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From Eckersley to Clippard, relief pitchers tend to be made, not born
Question of the Day
“All in all,” Krol said, “it has been working out great. I was a starter my whole career. I definitely grew up trying to be a starter. When I look at the bigger picture, relieving works best for me.
“Maybe it is more my mentality. As a starter, everything is planned out. I never had planned, don’t really plan out my days. This fits me a lot better. Phone call, my name’s called, it’s time to go.”
And go he has. He’s a lot like Clippard in that his repertoire works better for shorter periods.
“It was tough for me to focus for 6-7 innings,” Krol said, “and face the lineup three times. It is a lot easier for me to focus for one inning, going out there and give it all I have instead of maybe keeping some in reserve.”
Some guys can start and relieve successfully. They’re rare. Eckersley had 12 or more victories each of the first six seasons of his career. He transitioned to the bullpen after 12 years, at 32 years old, and essentially enjoyed a second career. Now an MLB analyst for TBS, Eckersley finished his career with 197 victories and 390 saves. He was the Cy Young Award winner and AL Most Valuable Player in 1992. He made the All-Star team twice as a starter and four times as a reliever.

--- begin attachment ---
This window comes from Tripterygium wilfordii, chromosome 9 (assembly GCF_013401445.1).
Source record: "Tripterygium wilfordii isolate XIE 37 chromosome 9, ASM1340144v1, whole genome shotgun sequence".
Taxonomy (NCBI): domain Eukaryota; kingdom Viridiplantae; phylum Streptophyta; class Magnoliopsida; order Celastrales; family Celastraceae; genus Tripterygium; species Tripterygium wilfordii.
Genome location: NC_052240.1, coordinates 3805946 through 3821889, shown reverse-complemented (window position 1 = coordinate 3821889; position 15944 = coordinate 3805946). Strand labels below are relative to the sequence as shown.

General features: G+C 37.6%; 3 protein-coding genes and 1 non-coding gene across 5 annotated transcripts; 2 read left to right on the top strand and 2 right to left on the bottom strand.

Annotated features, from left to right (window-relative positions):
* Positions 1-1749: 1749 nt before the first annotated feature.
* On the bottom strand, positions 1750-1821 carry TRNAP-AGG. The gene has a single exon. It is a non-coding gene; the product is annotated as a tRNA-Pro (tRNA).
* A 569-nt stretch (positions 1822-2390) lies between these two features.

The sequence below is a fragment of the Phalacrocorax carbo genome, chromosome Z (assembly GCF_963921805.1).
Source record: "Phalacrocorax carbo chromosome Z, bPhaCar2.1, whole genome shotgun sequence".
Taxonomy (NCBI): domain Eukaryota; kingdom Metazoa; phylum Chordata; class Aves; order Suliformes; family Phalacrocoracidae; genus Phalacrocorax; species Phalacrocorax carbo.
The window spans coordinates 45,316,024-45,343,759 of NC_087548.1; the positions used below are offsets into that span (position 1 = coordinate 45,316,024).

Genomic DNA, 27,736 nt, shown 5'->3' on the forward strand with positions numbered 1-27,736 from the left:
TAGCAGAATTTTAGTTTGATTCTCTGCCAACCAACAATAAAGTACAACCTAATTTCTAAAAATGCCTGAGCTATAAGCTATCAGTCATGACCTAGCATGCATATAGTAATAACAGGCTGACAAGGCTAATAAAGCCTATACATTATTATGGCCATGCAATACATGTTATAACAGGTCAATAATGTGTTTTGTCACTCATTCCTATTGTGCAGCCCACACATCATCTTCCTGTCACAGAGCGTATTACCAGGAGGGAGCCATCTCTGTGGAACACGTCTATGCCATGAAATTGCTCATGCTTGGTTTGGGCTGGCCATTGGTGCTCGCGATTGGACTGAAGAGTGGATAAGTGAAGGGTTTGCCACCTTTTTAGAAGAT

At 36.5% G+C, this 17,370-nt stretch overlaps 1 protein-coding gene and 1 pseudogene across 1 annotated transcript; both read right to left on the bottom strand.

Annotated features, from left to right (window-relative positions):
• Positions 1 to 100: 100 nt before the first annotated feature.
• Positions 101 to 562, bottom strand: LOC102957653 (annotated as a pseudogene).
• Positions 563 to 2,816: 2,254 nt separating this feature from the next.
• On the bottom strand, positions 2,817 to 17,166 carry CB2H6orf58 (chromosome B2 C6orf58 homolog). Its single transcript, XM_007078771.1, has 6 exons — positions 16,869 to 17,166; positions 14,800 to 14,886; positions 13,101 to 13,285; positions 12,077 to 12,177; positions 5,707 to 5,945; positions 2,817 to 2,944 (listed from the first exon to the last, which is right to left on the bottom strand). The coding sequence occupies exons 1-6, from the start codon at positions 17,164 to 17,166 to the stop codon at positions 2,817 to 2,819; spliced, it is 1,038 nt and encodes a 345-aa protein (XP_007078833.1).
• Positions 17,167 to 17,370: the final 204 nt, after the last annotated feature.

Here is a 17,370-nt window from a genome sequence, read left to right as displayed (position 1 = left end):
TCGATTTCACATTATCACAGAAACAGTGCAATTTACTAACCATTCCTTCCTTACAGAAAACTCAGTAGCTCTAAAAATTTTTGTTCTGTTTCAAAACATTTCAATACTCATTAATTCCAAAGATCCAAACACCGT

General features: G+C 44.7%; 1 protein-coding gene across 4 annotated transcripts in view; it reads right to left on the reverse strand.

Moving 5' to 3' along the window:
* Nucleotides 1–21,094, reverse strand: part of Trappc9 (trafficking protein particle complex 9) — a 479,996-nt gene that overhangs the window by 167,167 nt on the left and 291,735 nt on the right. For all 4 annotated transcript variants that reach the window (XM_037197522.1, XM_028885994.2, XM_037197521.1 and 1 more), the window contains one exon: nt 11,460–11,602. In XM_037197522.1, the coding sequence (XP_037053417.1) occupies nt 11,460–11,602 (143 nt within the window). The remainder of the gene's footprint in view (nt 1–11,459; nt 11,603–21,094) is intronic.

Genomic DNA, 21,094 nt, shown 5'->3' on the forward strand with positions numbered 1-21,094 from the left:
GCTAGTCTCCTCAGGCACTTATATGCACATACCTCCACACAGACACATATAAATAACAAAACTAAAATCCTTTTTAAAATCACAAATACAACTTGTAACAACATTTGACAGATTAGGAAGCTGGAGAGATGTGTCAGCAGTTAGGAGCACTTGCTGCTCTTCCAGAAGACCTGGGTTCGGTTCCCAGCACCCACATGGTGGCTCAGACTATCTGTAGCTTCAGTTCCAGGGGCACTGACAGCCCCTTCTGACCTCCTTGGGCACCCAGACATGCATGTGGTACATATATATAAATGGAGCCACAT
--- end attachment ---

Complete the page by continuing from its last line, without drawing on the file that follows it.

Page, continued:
John Smoltz is another who had success as a starter and in the pen. Tom Gordon made three All-Star teams as a reliever after starting for much of his early career. He did both jobs for several seasons. He made 25 starts and saved 11 games for Boston in 1997.
“For me, it was a rejuvenation,” Eckersley said. “I only had to go 1-2 innings or whatever. My fastball not necessarily came back, but it was OK 1-2 innings. It was a blessing.”
Even as he saw how it worked for him, Eckersley said thoughts of starting again were never far away.
“It’s a macho thing,” he said. “Even at the end of that first year [relieving], it came up. Do you want to start again? I was thinking I could still do that. How dumb is that? If you can’t start, it’s like you’ve given up.
“But nowadays? Relieving isn’t such a bad thing. You get into getting ready every day. You feel like you’re an everyday player. For me, it made me feel younger. I felt like I was 20 again.”
That said, and despite their success in the pen, Clippard and Stammen still reserve a part of their brain for the notion they may start again. Stammen, while happy with his current job, said he’d be “eternally grateful for the chance.” Clippard said, “The competitor in me still thinks I can do it.”
Krol? He said he can’t predict the future. In his head, he’s made the switch.
“I enjoy being a reliever, 100 percent. Totally,” he said. “A lot better than being a starter.”
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About the Author
Washington Times sports editor Mike Harris has more than 30 years experience in the business as a reporter, columnist and manager. He’s covered a wide variety of events including two Olympics, horse racing, auto racing, professional and college sports. E-mail him at email@example.com and follow the section on Twitter @WashTimesSports.
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